Exploring the "Breaking Up" of Pangaea

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Updated on Mar 18, 2013

Grade Level: Elementary Type: Earth Science


This model investigates how Pangea might have broken up.


There is a theory that the continents of the Earth have not always been where they are now. This theory is called the continental drift and was developed by a German meteorologist named Alfred Wegener. He claimed that at one time there was only one landmass on Earth which he called Pangea. He hypothesized that over time the continents had broken apart and moved.

Research Questions

  • How could Earth’s continents fit together to form Pangea?
  • What are different theories about how Pangea broke apart?

Terms to Know

  • Plate tectonics
  • Continental drift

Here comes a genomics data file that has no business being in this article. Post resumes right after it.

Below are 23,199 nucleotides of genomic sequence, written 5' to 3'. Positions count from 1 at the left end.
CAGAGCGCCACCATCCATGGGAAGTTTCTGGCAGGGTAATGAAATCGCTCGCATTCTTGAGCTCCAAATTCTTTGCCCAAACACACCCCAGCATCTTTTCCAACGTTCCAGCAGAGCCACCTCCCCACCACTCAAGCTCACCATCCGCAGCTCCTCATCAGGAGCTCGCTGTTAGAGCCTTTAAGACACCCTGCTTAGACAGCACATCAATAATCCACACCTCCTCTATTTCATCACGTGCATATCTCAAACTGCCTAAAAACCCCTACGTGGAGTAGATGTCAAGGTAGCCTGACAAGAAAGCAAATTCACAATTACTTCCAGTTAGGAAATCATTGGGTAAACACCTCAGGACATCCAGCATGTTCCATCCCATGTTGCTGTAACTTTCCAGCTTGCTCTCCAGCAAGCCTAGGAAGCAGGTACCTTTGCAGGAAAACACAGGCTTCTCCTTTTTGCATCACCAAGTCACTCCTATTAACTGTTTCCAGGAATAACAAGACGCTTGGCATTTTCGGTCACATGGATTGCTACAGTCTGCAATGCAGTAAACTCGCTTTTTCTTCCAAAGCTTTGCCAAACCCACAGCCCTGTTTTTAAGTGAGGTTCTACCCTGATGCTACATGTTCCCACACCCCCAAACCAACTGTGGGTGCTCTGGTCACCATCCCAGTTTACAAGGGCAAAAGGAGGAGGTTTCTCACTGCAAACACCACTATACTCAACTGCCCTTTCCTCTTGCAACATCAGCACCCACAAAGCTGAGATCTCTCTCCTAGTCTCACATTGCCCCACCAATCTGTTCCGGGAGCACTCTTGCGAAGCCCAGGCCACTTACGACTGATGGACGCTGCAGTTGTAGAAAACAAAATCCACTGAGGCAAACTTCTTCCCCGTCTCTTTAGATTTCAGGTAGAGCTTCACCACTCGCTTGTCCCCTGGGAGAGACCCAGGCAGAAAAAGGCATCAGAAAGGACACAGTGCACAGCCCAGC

• Pangea
  • Crustal plates


  • Waxed paper
  • Water
  • Bowl
  • Spoon
  • 1 teaspoon of salt
  • 1 cup of flour

Experimental Procedure

  1. Mix 1 cup of flour, 1 teaspoon of salt, and small amount of water in a bowl until it is moist enough to stay in a ball. Knead the dough until it is a smooth consistency.
  2. Using your hands, press the mixture onto waxed paper making sure it is flattened.
  3. Set the dough in the sun for two days, until it dries completely.
  4. After the dough is completely dry, use your hands to “erode” the “crustal plate” by pushing down on the outside edges until it cracks. How does this model how Pangea could have broken apart? Why do you think the plates may now have irregular shapes?


Angela Pike has been in the world of elementary education for almost a decade, working as a classroom teacher, school writing specialist, and later a school administrator. After a recent leave from the education realm to stay at home with her children, she channeled her passion for education, science, and writing into a composing articles and educational activities for various companies.

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